Harvest Hazelnuts

Hazelnuts are a delicious snack that can be harvested right in your own backyard. The 2 most common species of hazelnuts in North America are the beaked hazelnut and the American hazelnut. Beaked hazelnuts are tapered at the end and have a fuzzy outer shell, while American hazelnuts are large and round with smooth leaves. Before you eat wild hazelnuts, you must correctly harvest and dry them.


Harvesting American Hazelnuts

  1. Pick American hazelnuts in the fall. American hazelnuts are typically ripe in September or October. The nuts should start to turn brown, but the leaves around the nut should still be green. If you pick the nuts before this time, they won’t be ripe enough and won’t taste good.[1]
    • The leaves around the nuts are called involucres.
    • If you wait for the hazelnuts to fall to the ground, there’s a good chance that animals will collect them first.
  2. Cut nut clusters from the tree. Use a pair of sterilized gardening shears to cut the nut clusters from the tree. Target clusters with a large quantity of nuts. Remember to leave a couple of clusters on the tree so that the wildlife near you has something to eat![2]
    • The nut clusters will grow back during the next growing season.
    • Wipe the blades on your gardening shears with a rag saturated in rubbing alcohol before you cut the plant to prevent spreading disease.
  3. Leave the nuts in a well-ventilated area for 2-3 weeks. Store the nuts in a sack, crate, or net in your garage or another well-ventilated place. Over the 2-3 weeks the hazelnuts will dry out and turn brown.[3]
    • Don’t leave the nuts outside or animals will eat them.
  4. Pluck the nuts from the involucres. After the hazelnuts dry, it’ll be easier to separate the nuts from the leaves. Empty the nuts from the sack or crate, and pull the nuts from the leaves. Then, place the separated nuts back into the sack or crate.
  5. Dry the hazelnuts in the sun for a week. Keep the hazelnuts in the sack or crate that you used to dry them. Place the hazelnuts in a safe place that receives direct sunlight. This will finish the drying out process.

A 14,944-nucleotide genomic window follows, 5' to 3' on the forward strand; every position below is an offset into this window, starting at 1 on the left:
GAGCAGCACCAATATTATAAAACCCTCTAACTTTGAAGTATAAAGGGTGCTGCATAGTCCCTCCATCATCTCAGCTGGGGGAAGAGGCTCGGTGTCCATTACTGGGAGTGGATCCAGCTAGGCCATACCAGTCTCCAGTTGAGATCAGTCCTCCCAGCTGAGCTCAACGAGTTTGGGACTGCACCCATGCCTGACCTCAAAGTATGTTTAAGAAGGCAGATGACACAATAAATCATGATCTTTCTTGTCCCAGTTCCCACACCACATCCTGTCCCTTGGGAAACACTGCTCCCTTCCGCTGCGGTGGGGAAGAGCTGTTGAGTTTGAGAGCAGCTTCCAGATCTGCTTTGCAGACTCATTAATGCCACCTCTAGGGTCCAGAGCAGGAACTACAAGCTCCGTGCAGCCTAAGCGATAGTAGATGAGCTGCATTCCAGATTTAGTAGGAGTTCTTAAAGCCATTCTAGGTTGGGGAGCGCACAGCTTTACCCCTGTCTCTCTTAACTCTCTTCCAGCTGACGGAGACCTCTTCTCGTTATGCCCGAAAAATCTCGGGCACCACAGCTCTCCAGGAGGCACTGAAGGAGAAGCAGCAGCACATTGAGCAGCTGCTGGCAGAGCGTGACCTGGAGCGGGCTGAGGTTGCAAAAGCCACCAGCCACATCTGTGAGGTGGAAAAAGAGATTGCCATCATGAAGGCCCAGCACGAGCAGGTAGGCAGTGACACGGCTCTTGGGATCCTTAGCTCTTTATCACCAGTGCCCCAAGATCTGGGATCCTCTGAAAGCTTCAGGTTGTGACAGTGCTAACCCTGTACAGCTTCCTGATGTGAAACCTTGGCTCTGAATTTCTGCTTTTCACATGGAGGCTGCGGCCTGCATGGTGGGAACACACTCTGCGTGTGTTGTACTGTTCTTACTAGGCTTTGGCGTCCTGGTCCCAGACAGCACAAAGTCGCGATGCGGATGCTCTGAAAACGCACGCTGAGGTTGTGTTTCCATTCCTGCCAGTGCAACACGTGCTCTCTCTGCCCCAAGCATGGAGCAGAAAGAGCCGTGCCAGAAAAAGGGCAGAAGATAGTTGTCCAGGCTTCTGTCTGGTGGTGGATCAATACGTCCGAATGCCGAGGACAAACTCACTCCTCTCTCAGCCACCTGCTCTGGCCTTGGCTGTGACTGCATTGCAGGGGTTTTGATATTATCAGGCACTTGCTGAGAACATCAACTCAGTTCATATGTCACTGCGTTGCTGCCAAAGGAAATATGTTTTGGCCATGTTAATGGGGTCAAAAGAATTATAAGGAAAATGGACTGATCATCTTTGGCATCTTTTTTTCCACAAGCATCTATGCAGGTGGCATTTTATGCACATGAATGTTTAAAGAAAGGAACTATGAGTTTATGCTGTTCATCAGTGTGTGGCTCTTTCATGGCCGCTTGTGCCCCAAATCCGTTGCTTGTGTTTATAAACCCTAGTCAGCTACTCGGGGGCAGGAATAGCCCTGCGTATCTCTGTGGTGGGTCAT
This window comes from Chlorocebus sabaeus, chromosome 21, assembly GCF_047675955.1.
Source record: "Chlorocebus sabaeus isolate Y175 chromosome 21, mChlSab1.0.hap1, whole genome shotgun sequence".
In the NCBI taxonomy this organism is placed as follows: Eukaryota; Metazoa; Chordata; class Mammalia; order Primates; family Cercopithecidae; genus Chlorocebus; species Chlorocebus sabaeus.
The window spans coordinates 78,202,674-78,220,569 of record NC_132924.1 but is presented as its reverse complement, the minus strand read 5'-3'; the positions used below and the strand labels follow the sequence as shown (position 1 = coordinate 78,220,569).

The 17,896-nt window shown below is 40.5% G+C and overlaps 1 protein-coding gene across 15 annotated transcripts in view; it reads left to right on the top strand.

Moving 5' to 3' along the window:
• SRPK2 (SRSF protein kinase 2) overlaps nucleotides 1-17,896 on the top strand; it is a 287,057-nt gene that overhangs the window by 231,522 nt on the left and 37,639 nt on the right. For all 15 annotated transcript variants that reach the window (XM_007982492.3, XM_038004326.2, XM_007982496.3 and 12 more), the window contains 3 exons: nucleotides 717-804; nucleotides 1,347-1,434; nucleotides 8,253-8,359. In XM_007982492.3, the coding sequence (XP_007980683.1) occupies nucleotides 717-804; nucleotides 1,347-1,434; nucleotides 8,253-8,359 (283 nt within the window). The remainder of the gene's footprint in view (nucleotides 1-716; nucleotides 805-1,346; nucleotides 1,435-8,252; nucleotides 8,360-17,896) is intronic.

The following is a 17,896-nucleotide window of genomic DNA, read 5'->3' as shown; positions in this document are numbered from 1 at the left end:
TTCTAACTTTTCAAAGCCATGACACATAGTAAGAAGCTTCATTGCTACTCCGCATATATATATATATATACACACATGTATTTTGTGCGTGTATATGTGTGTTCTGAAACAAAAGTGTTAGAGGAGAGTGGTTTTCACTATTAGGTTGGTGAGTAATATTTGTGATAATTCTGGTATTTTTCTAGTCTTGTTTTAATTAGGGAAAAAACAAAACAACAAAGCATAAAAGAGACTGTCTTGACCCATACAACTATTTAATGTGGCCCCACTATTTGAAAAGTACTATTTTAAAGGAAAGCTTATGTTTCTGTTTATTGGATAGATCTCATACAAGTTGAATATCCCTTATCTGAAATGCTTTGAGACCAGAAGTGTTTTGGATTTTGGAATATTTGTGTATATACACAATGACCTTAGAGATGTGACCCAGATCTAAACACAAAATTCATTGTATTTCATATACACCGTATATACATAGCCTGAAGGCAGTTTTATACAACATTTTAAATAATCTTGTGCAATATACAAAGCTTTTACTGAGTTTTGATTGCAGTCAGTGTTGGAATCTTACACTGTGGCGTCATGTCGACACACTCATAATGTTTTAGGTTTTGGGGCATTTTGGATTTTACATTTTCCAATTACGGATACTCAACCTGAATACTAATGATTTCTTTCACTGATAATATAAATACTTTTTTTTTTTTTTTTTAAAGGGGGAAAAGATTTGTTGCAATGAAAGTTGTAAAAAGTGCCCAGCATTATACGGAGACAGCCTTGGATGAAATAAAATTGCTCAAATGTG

• Remember to keep the hazelnuts in an area where they won’t be eaten by animals.
  6. Eat or store the hazelnuts. After the nuts dry out, you can crack them or toast them in the oven. You can store the hazelnuts for up to 3 months in the refrigerator.[4]

Picking and Drying Beaked Hazelnuts

  1. Wear a pair of gardening gloves. Beaked hazelnuts are covered with small spines on the leaves surrounding the nut that can stick to your hands. To prevent discomfort, wear a pair of thick gardening gloves when you handle them.[5]
    • You can buy gardening gloves from department stores, home and gardening stores, or online.
  2. Harvest beaked hazelnuts in the summer. Unlike American hazelnuts, which are harvested in the fall, beaked hazelnuts should be harvested in the summer. Typically, you should start harvesting the nuts in late July.[6]
    • If you wait till after the summer, most beaked hazelnuts will be harvested by animals.
  3. Dry the nuts in a ventilated area for 2-4 weeks if your climate is dry. Place the nuts in a sack or crate in a dry place like a garage. Over this time, the nuts inside of the involucre (the leaves surrounding the nut) should dry out.[7]
  4. Bury the nuts under wet soil for a month if you live in a damp area. If you live in a damp place, you can bury the nuts under the wet soil instead of drying them. This will remove the prickly spines and cause the involucres to rot.
    • After you uncover the nuts, the involucres will be black.
  5. Peel the involucres from the nuts. Wear a pair of gloves and carefully peel the leaves from the nut. The nut should now be brown and ready to be eaten. You can store hazelnuts for up to 3 months in the refrigerator.[8]

Things You’ll Need

  • Rubbing alcohol
  • Gardening shears
  • Gardening gloves
  • Drying rack or bag
  • Hazelnuts


  • Make sure that you leave some hazelnuts for the wildlife in your area.


  • It will take a hazelnut tree anywhere from 4-7 years to bear fruit.[9]


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